My position with regard to this amendment is exactly the same as Deputy Gorey states. If the Minister would give an undertaking that at a later stage an amendment would be accepted agreeing that on fair days the public houses could open at 7 o'clock without any special permit, I would be willing to vote against the amendment and for this section of the Bill. With regard to Deputy O'Connell's remarks about the hour of holding the fairs, I would say that the matter is not quite so simple as Deputy O'Connell states. There are reasons why cattle fairs have to be held early in the day. There are occasions when trains have to be caught by people who buy cattle, and people who bring the cattle away. There is also the difficulty that a great many of these fairs are held in the streets and they are held early in the morning. They can be held before the shops are open, and they will not interfere to any great extent with the business of the town. The people have got accustomed to these early fairs, and they are not satisfied with anything else. I am sure Deputy O'Connell will recognise the great difficulty of breaking the Irish people away from what they have been accustomed to.

They will get accustomed to the 9 o'clock opening.

There is the difficulty always about the train arrangements. Cattle have to be got away and it is necessary to start the fair very often in the early hours of the morning. There is a real hardship in connection with these fairs. I was at a fair yesterday morning and the cattle were in to that fair at 5 o'clock. It was pouring rain and there was no place in which to take shelter or where one could get tea, coffee or cigarettes or anything like that, except a licensed house. If there were other establishments that would be open at an early hour in the morning, it would be all right. If the Minister would come to any accommodation for an early-morning opening on fair days, I would be willing to support the Bill.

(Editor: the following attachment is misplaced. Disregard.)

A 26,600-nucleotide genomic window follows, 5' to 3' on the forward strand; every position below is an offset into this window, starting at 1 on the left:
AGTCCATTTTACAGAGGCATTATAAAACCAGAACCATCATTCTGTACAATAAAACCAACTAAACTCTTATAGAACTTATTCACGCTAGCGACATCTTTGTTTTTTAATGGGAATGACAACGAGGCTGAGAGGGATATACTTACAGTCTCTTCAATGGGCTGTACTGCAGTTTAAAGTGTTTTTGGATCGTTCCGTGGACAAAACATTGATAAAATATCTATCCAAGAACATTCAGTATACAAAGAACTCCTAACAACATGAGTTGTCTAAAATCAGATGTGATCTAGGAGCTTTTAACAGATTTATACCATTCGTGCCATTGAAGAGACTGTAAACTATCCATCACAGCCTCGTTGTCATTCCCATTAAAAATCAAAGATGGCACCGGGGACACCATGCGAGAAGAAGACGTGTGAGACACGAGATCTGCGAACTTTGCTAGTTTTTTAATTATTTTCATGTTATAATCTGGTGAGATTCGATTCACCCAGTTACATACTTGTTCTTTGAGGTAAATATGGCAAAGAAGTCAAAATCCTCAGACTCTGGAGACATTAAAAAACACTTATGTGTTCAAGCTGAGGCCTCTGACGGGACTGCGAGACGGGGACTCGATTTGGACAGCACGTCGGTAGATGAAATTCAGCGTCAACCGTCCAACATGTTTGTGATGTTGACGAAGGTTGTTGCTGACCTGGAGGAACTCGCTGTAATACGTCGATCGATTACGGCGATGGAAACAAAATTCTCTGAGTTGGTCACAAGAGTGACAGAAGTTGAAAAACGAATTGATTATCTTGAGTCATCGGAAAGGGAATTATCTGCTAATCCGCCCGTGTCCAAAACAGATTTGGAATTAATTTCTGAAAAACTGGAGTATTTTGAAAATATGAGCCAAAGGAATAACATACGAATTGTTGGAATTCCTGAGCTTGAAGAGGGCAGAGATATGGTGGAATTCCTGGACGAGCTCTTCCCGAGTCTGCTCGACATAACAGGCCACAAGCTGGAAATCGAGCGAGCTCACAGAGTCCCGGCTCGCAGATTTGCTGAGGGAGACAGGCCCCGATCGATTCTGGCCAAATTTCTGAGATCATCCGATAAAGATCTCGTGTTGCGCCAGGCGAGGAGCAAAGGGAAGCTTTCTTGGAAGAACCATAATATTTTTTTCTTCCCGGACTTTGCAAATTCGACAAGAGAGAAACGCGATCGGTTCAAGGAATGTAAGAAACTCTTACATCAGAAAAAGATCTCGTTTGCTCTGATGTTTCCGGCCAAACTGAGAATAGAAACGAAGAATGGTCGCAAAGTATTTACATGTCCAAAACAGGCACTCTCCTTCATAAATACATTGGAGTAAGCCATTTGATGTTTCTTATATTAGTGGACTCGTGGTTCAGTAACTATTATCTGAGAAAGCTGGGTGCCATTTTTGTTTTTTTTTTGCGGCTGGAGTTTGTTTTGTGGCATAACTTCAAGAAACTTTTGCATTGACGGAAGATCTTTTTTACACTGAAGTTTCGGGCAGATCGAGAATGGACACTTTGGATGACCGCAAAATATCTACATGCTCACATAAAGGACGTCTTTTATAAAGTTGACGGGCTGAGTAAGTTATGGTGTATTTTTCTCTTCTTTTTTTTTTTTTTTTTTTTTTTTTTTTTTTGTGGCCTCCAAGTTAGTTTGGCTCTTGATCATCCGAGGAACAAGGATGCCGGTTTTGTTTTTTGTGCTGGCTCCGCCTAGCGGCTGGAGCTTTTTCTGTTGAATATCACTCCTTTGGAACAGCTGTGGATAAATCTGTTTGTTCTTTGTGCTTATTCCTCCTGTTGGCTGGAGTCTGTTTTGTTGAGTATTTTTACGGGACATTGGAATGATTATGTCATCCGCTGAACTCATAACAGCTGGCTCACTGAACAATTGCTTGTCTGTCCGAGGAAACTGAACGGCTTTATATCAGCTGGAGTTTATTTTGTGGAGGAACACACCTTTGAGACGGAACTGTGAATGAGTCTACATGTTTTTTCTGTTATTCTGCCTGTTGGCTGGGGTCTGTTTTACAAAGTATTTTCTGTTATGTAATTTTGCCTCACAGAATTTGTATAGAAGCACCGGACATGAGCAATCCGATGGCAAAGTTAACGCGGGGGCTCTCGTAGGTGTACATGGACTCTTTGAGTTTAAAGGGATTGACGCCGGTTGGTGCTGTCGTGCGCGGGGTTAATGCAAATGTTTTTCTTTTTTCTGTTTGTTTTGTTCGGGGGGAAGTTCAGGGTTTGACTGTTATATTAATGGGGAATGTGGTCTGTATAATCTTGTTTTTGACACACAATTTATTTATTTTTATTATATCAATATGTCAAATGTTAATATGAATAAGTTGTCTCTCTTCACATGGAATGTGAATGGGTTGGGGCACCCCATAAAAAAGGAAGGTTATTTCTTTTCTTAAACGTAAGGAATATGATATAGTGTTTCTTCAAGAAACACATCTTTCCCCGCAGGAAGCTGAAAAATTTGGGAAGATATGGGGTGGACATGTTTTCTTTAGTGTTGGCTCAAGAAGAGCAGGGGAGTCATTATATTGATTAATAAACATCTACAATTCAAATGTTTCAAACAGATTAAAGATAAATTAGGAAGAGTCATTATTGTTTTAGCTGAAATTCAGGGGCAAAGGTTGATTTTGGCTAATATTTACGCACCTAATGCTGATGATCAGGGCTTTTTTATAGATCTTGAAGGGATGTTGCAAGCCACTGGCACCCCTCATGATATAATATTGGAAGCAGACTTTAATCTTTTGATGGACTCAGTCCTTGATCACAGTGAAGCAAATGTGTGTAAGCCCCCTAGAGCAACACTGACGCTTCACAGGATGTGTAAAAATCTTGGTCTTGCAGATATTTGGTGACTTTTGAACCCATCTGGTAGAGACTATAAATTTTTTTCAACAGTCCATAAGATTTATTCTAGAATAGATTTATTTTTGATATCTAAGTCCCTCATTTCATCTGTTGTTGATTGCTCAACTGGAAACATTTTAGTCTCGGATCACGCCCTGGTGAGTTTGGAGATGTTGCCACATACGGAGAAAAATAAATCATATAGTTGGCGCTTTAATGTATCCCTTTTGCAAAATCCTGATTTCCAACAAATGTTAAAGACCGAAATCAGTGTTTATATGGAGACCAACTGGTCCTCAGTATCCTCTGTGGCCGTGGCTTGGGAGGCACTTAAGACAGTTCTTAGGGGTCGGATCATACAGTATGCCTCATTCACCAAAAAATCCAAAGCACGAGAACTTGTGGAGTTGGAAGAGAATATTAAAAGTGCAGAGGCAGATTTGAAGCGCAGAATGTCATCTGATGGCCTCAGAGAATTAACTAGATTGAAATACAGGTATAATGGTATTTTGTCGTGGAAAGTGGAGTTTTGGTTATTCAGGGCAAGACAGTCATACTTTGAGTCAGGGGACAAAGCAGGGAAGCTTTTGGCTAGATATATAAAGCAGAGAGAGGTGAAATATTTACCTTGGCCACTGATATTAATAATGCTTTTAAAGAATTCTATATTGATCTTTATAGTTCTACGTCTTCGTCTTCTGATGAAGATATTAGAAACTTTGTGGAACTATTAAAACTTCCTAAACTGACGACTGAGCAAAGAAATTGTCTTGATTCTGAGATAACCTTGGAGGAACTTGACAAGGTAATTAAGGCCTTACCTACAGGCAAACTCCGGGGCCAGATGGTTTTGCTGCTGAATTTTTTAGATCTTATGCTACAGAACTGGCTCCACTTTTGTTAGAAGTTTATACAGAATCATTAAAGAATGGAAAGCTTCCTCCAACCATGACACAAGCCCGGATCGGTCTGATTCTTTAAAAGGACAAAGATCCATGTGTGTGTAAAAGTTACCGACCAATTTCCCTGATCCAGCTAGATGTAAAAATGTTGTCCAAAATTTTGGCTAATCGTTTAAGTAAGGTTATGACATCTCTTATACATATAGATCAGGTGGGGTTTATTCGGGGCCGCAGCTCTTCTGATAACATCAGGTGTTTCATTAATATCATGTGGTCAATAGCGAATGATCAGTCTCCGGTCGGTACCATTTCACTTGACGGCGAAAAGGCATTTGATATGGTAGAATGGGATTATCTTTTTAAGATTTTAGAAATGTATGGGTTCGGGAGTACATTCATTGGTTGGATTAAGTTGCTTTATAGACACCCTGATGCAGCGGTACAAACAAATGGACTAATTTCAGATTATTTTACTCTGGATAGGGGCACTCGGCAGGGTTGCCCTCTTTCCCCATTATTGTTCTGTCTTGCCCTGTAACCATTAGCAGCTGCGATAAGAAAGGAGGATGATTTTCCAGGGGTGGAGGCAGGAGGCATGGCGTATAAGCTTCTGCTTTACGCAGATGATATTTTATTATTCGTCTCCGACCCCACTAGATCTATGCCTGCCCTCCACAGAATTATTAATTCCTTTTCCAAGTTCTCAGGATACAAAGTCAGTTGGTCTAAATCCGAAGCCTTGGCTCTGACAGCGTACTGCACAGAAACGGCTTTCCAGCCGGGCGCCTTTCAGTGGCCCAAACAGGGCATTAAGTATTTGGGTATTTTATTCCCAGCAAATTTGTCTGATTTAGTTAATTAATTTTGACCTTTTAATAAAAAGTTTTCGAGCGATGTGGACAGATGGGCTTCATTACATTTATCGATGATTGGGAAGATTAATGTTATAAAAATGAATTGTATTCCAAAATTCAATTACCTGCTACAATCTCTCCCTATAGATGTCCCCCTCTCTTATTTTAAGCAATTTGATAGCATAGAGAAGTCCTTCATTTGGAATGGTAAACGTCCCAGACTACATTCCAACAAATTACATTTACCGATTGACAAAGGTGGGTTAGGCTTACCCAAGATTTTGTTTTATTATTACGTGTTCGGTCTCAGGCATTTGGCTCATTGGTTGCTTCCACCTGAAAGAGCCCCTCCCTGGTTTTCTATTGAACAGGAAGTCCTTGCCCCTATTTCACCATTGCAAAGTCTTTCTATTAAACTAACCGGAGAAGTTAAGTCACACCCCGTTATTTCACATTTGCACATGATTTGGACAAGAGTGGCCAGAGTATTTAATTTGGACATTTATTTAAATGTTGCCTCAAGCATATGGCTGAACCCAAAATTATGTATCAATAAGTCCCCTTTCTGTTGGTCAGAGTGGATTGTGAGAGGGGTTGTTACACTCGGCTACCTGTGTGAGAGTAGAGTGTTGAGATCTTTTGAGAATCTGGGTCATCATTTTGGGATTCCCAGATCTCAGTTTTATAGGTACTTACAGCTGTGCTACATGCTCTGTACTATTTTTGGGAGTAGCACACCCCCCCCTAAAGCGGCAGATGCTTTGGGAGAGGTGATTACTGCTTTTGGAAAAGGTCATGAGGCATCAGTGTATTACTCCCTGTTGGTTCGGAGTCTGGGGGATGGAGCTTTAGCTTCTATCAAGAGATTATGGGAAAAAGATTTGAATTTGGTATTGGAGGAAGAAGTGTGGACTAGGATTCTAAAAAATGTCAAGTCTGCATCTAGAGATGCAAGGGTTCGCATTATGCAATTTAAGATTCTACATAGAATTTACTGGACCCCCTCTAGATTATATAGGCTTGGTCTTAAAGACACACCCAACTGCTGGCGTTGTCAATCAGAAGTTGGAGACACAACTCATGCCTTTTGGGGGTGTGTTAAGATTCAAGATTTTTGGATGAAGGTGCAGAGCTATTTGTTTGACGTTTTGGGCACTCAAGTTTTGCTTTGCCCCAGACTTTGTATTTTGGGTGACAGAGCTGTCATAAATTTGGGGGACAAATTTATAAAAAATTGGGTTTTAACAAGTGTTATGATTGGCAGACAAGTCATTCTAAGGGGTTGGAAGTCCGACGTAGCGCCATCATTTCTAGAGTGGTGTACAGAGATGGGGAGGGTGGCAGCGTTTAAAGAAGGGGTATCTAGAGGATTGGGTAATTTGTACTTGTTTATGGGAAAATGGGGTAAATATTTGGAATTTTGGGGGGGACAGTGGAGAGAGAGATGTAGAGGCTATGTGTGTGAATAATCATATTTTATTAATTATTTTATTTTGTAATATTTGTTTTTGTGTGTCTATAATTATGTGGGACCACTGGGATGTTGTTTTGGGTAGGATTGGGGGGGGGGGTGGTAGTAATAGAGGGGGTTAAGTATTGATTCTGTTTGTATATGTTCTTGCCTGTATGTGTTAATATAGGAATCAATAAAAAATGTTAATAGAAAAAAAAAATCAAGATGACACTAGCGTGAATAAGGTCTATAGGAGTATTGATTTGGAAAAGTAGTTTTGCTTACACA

I was delighted a few moments ago to hear Deputy O'Connell say that he did not hear of anybody yet asking to have an all-Sunday opening. I have an amendment tabled to have part-Sunday opening for rural districts, especially such as are enjoyed here in Dublin at present. I hope to have the support of Deputy O'Connell, and those who think with him when my amendment comes up. I am certain that those people, when Deputy O'Connell says it is right, will follow him and that my amendment will be accepted. It would not surprise me if it were left an open question, it is such a just one.

I am rather slow to enter into this discussion for various reasons. I want to state that I will strongly support the Minister for Justice in what he has done or suggested. Deputy Johnson has put the case from my point of view very clearly. I have no desire to prevent the working man, or any other man, from getting a pint of stout or a pint of porter or a glass of whiskey. Nor am I going to stand up here, and say that a pint of porter or stout or a glass of whiskey will do a man any harm. But during many years I have seen the evils of intemperance. Anyone in my position must take up a strong attitude when they see the hospitals half filled from the effects of drunkenness, when they see so many cases in the asylums, and when they see the number of women and children starving as the result of drink. This thing makes you determined that, if ever the opportunity arises, you will at all events do your best to restrict the time during which men can get drink.